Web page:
BY MICHAEL S. JOHNSON
“You hate to think that the President would purposely mislead the American people, but it sure looks like it to me.” — House Armed Services Committee Chairman Buck McKeon 9/21/2012
Let’s give the President the benefit of the doubt for now on whether he is coming clean on events in the Middle East that led to the death of our Ambassador to Libya, Christopher Stevens, and three others. But Chairman McKeon should hold that thought.
We should focus first on UN Ambassador Susan Rice, who on Sunday, September 16th, went on a national media bender to deliver three messages: One, the violent protests in Libya were spontaneous. Two, the protests were caused by the release of an American video that insulted the Prophet Mohammed. Three, the two former Navy Seals who were killed in Libya were part of a security detail protecting the Ambassador to that country.
The overwhelming evidence is that the first message is not true. Other evidence suggests the second message isn’t true either. The Obama Administration has now acknowledged that message three is also false.
That brings us to a conundrum. Where is the fault? Is it in the messenger, the message, or both? Either Ambassador Rice, deliberately falsified information with the intent of protecting President Obama from political fallout, or she unknowingly communicated false information fed to her by whoever sent her off on the propaganda tour de force.
She either lied or was misled by her own people. Lying defiles the office she holds. Allowing herself to be exploited badly damages her credibility and ours.
Whatever the case, Ambassador Rice should resign.
Masters of politics find ingenious ways to excuse bad behavior, confuse issues, create diversions and blow smoke. The Obama house of wizardry is particularly good at manipulating perceptions, oftentimes because it has such a receptive audience in the media. So Ambassador Rice no doubt will be cast as a victim and not a villain and therefore excused of her malfeasance, if, in fact, her performance gets any media scrutiny at all.
What she said and what she did is important because the American people deserve more than an oversimplified, sound-bite explanation for what is occurring around the world and where the American Government stands.
The Muslim world is an active volcano, spewing the molten lava of anti-American hatred across the landscape of nearly a dozen countries. Our interests are threatened and our diplomats and military personnel are endangered. Our alliances and our foreign policy are being tested and strained and in some cases shredded.
This is no time to play fast and loose with the facts, or hide from responsibility, or spend a lot of time finding other people at fault.
This is a time when both our leaders in Congress and the Administration, and most of all, the media, should be in full education and information mode, helping us all understand the complexities of Islamic politics and the challenges faced in the struggle to amalgamate nonsectarian government and religious supremacy.
The protestors are thousands among a population numbering in the billions. But as is the case with American extremism, the few get more attention than the many and so our images and perceptions are distorted and contorted, leading us to misunderstand and misinterpret.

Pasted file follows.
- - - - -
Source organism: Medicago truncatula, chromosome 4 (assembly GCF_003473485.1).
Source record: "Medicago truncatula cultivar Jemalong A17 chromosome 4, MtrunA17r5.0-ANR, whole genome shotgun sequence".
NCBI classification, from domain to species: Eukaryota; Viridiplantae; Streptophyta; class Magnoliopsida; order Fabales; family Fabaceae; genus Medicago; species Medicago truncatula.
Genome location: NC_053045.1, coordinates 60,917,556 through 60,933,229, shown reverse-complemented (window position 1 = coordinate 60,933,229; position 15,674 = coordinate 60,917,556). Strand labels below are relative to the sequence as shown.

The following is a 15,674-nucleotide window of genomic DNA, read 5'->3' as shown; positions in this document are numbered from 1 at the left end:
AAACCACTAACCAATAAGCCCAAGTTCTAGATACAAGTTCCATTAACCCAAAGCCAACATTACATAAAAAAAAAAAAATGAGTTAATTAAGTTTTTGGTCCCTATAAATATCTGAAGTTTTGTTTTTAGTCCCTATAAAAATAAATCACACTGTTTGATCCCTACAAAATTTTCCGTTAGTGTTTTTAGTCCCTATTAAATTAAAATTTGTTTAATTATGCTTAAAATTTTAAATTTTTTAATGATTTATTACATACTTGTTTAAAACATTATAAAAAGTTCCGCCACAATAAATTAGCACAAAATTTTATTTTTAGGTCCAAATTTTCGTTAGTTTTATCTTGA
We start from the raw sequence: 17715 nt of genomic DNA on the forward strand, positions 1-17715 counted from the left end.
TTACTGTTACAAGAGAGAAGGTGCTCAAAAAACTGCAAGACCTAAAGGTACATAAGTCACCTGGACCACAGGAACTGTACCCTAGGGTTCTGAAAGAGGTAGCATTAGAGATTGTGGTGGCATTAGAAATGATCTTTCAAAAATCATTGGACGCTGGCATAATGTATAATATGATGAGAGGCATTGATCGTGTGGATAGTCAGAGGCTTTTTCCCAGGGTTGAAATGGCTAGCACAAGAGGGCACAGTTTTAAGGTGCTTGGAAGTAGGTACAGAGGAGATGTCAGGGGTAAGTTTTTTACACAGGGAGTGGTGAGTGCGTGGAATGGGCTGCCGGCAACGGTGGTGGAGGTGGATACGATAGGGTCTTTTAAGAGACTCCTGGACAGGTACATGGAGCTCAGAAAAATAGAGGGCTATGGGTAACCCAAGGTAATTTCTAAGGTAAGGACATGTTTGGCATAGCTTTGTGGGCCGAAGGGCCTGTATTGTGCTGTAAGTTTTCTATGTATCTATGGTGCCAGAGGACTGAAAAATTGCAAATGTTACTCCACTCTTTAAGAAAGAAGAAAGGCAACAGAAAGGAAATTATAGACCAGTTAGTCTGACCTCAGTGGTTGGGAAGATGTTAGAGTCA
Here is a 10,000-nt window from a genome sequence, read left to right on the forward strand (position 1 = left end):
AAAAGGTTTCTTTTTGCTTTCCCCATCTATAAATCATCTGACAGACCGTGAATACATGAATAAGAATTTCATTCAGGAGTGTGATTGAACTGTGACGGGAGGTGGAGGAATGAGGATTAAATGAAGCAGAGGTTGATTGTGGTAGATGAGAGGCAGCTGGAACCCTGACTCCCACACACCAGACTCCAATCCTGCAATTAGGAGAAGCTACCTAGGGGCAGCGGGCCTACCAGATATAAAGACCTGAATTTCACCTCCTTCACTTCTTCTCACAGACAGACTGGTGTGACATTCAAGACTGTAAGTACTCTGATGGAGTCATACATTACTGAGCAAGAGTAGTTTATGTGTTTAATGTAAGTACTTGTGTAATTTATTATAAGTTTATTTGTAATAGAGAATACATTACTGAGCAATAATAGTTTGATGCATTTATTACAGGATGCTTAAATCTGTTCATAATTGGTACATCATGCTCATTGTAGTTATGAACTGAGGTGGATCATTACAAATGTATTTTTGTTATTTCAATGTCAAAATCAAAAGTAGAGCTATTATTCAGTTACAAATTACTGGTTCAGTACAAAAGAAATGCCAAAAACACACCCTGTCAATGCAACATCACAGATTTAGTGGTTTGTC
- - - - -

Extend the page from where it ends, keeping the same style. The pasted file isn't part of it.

I don’t know whether the protestors reflect a sentiment that is widely or narrowly held. I don’t know much about the interchange between those governments and the vast array of political factions that share and compete for power. Confusion is understandable when in Libya protestors attacked the stronghold of the protestors (militia) who killed four Americans in Benghazi the same week that a Pakistani Cabinet minister offered a $100,000 for the head of the anti-Islamist movie producer.
And, like our President, I’m not sure who are friends and who are enemies. It would be nice if he had a little better grasp of it, but then he began his presidency with such a bloated, self-indulgent sense of what he could do to reshape the Muslim-American relationship, it’s not surprising he’s having a difficult time dealing with these new realities. He may want to pull his Nobel Peace Prize down from the shelf and see if the inscription offers any inspiration. But I digress.
When violence erupts and Americans die, victims of a foreign war over radical ideas, we have a right to be angry and expect our government to respond forcefully and deliberately with more than the fickle finger of blame. Our country’s response must be enlightened, guided by intellect more than rage and it also must have the buy-in of an informed and knowledgeable public or it will not stand the test of time or credulity.
That cannot happen when senior government officials either deliberately mislead the public or unknowingly misinform them.
This Administration and those to follow need senior professionals capable of exercising independent and intelligent judgments about what they say and why they say it. History is replete with proof. No Administration has ever been well served by blind loyalty, and the public has never been well served by it either.
Editor’s Note: Mike Johnson is a former journalist, who worked on the Ford White House staff and served as press secretary and chief of staff to House Republican Leader Bob Michel, prior to entering the private sector. He is co-author of a book, Surviving Congress, a guide for congressional staff. He is currently a principal with the OB-C Group.